Is Zoey’s Extraordinary Playlist the new decade’s Glee?


NBC has officially premiered its latest show Zoey’s Extraordinary Playlist, which stars Jane Levy as computer coder Zoey Clarke. The season kicks off introducing Zoey, who’s living her life in the tech world of San Francisco. Surrounded by a male-dominated workplace, a music-loving next-door neighbor, and a family who are making amends with her ill-struck father, Zoey is learning to balance and weave her way through life, as one does. When she experiences multiple headaches, she sets the record straight with an MRI test which goes unusually wrong, but unexpectedly gives her the power to hear people’s wants and desires through song.

Throughout the first two episodes of season one, Zoey is navigating her new role at her job while understanding the reason for her newfound “powers.” Similar to Crazy Ex-Girlfriend, song numbers are performed out of nowhere and Zoey is brought back to reality without anyone else having realized what just happened, all except for Zoey.

As a former fan of Glee, I was excited about the idea of a network’s new take on musicals. We’ve seen the aforementioned Crazy Ex-Girlfriend or Star, but those series relied on handcrafted music made specifically for the respective shows. The closest comparison to Zoey’s Extraordinary Playlist would be Empire or Smash. However, right off the bat, the NBC series gave off the same appeal Glee once did back when it first premiered.

One huge difference between the series, though, is that the focus isn’t on an entire cast of high school classmates. Instead, Zoey’s Extraordinary Playlist focuses its attention on the female protagonist in an unconventional way. Zoey has absolutely no background in music and the possibility that she would participate in musical numbers seems very unlikely. (But, we’ve only seen two episodes, so anything can happen!) The storyline I’m keen on learning more about is her relationship with her father, Mitch Clarke (Peter Gallagher) who has Progressive Supranuclear Palsy (PSP).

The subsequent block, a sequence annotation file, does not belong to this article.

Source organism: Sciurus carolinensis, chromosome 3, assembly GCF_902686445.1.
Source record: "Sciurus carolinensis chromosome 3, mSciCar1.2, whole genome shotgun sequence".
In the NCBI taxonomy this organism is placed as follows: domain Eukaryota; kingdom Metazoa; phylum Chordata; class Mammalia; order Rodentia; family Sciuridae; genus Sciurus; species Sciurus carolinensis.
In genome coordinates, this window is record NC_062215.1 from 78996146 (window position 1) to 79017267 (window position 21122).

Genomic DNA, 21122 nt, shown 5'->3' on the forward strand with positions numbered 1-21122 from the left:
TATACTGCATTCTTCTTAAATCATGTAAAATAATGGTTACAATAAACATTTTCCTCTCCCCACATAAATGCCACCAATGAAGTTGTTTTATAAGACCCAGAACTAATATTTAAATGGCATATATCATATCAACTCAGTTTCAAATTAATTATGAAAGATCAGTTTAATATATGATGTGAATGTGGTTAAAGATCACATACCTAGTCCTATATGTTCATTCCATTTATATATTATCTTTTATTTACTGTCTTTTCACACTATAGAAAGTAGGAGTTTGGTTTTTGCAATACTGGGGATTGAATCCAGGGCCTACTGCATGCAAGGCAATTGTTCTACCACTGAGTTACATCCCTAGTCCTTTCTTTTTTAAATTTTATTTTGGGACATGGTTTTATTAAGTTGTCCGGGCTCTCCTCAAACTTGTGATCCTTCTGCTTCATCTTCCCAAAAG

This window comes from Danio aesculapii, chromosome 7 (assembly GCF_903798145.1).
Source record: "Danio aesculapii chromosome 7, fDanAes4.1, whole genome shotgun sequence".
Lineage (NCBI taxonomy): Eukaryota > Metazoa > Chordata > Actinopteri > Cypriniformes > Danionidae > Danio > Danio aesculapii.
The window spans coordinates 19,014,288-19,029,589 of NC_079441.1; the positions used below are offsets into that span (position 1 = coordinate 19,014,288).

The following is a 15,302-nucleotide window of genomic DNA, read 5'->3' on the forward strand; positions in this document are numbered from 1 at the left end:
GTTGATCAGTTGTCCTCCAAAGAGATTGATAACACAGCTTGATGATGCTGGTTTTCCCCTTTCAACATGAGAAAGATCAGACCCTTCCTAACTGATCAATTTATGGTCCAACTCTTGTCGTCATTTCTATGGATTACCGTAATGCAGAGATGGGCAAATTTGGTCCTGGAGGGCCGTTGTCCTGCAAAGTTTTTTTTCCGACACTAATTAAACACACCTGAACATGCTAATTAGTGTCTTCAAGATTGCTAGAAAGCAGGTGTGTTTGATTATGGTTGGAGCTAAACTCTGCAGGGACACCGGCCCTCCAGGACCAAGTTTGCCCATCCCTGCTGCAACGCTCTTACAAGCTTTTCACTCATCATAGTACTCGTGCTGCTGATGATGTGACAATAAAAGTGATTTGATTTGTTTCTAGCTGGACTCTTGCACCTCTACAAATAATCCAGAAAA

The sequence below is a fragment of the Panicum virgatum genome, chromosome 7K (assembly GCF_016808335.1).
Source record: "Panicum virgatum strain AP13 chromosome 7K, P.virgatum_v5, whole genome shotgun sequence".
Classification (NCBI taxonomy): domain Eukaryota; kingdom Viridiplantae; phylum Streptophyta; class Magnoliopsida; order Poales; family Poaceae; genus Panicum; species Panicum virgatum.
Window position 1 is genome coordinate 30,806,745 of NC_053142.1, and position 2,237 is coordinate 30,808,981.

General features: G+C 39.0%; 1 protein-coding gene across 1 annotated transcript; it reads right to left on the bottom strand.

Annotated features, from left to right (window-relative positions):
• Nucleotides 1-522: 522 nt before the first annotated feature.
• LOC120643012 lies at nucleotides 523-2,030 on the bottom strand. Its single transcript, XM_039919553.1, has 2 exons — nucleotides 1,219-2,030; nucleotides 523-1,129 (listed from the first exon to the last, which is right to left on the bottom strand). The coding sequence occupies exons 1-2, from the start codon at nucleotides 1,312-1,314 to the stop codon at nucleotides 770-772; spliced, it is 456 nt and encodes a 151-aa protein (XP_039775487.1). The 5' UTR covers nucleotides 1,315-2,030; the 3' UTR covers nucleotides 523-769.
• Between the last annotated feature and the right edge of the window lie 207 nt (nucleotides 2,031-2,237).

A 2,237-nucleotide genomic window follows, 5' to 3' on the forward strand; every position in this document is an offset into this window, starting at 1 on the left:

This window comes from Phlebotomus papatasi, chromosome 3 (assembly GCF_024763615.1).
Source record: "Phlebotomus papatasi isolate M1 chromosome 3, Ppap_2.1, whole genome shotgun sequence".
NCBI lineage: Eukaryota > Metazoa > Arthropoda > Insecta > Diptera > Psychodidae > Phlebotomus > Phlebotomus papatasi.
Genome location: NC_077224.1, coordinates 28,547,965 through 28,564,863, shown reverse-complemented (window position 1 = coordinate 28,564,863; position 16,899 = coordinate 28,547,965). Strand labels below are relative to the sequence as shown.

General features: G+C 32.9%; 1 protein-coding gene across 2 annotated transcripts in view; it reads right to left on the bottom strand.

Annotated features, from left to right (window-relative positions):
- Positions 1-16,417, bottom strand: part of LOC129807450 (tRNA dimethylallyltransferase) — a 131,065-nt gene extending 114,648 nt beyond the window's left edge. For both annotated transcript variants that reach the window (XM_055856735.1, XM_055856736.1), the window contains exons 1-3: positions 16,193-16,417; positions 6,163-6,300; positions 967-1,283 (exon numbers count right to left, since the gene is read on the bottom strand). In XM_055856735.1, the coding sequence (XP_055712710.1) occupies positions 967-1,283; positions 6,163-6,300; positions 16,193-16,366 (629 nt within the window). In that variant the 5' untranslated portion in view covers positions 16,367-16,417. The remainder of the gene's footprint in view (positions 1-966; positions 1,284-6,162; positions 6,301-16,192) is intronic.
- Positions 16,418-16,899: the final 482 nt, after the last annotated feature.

However, there is one minor thing that I can’t seem to let slide by so easily. I’m from the Bay Area and, since this takes place in San Francisco, I do have a bone to pick with how the show is aiming to pass the setting off as San Francisco. If Zoey’s Extraordinary Playlist is trying to hone in on the “startup tech” idea, it would have been better if it was set in Silicon Valley. More specifically in Santa Clara or Mountain View, where there are budding companies claiming their land right this very minute.

That said, NBC has had a track record of canceling series a bit too early before it building an audience. But, it seems like the network’s marketing team is branching out to bring viewers in to watch the show live. For instance, the pilot aired back in early January, way before its intended release on February 16. With that, the network continued to premiere the episode for free on YouTube and press hard on promoting the show in any way possible.

Did this marketing strategy work? It seems to be getting there. It’s currently ranked 76% on Rotten Tomatoes, which gives us hope for the show to pick up its stride as more potential viewers continue to hear more about it. Fun fact, you can still watch the first two episodes free on YouTube! Perhaps it’s too soon to tell if Zoey’s Extraordinary Playlist is the Glee of our time. We just hope you’ll give it a chance to get there.

Zoey’s Extraordinary Playlist airs Sundays at 9/8c on NBC.



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